Chicago Reader's Scores

  • Movies
For 5,064 reviews, this publication has graded:
  • 42% higher than the average critic
  • 2% same as the average critic
  • 56% lower than the average critic
On average, this publication grades 4.5 points lower than other critics. (0-100 point scale)
Average Movie review score: 59
Highest review score: 100 Reversal of Fortune
Lowest review score: 0 Bad Boys
Score distribution:
5064 movie reviews
  1. Sleekly tooled but eminently forgettable thriller.
  2. Each set piece is effectively executed, but the characters and their motivations become progressively dimmer and more confused.
  3. It's not easy keeping track of all the contradictory tensions, and the film seems forever on the verge of spinning totally out of control, though whose control—Hunter's? Elmes's? anyone's?—it's hard to say. Still, it's more a success than a failure, if only because the confusions are so protean.
  4. Succeeds at least in being offbeat, but its inanities and glib pretensions are so thick that it mainly comes across as tacky and contrived.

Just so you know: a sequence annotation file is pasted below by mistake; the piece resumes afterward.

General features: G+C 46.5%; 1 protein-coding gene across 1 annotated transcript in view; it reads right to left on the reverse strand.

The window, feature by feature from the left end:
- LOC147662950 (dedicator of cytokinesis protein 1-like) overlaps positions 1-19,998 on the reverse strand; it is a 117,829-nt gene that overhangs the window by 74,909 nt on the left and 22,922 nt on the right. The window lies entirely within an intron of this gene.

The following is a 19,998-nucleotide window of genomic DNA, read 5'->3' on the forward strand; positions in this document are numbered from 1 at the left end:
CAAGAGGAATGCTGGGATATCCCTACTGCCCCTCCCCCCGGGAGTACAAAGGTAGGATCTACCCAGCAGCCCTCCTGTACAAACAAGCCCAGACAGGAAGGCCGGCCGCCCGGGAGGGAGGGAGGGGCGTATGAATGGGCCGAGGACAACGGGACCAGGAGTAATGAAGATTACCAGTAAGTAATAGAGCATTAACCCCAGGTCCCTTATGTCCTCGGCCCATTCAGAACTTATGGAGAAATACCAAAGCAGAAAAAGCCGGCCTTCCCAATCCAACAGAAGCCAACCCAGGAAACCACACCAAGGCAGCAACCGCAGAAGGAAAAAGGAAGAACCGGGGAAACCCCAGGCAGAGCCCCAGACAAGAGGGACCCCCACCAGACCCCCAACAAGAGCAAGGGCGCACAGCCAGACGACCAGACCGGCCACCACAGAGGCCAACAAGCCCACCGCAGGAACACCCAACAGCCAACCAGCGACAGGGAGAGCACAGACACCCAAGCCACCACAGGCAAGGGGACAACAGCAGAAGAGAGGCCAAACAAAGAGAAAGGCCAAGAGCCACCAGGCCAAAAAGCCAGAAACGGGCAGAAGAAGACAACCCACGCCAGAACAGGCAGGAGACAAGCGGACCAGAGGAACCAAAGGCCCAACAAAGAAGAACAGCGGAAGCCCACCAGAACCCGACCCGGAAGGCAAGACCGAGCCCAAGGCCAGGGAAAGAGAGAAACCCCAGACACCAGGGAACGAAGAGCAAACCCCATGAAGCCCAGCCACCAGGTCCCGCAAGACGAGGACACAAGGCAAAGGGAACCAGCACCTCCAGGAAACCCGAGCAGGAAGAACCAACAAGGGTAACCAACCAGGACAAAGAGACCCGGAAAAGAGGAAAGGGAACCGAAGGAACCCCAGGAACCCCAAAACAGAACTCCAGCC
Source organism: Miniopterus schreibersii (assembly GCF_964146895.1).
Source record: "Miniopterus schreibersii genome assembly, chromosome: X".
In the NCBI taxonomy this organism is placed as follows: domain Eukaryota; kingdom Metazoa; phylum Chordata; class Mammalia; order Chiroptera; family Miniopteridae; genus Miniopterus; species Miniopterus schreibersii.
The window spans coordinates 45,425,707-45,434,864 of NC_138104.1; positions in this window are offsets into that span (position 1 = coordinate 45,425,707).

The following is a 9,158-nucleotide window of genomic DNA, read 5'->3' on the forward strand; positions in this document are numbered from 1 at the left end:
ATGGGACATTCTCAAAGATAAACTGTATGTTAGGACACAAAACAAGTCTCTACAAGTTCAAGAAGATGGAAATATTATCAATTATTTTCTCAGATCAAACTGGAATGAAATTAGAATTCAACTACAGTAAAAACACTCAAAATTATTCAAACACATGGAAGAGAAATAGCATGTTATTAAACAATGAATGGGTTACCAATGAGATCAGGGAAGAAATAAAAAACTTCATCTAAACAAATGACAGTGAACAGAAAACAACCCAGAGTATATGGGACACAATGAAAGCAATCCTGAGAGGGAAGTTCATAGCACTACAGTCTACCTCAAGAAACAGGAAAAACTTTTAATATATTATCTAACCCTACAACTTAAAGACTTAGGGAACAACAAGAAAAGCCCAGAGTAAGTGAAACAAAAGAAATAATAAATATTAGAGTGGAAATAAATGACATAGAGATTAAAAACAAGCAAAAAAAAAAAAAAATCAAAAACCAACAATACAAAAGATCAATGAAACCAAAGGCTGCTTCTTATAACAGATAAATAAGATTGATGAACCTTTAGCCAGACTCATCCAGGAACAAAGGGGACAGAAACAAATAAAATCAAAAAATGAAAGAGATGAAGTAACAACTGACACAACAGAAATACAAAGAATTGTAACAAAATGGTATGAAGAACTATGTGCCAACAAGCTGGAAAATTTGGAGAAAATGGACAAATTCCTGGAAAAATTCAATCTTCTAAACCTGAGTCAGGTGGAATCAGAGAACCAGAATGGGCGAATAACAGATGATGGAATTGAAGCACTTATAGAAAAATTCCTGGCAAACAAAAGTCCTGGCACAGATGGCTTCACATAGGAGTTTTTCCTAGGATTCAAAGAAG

5. Ray
    Differs from other authorized Hollywood musical biopics in one striking detail: its subject, still alive when most of this was made, is almost never shown as a likable person.
  6. Carell and Apatow collaborated on the script; it does manage a few laughs, but the characters seldom progress beyond the two-dimensional.
  7. It's all so overdetermined -- each encounter of the present-day lovers mirrors some moment from the long-ago day when they parted -- that it reduces their whole affair to a matter of last-minute revisionism.
  8. There's not much humor to keep it all life-size, and by the final stretch it's become bloated, mechanical, and tiresome.
  9. Newly updated but shamelessly hokey, Steven Spielberg's version of the 1898 H.G. Wells yarn about murderous invaders from outer space starts off as a nimble scare show like "Jaws."
  10. Sadly, the technical logistics seem to have impeded the dreamlike flow a movie like this requires.
  11. With her large, expressive eyes, abundant warmth, and radiant energy, Faour commands our sympathy, even through some weak dialogue and even weaker plot points.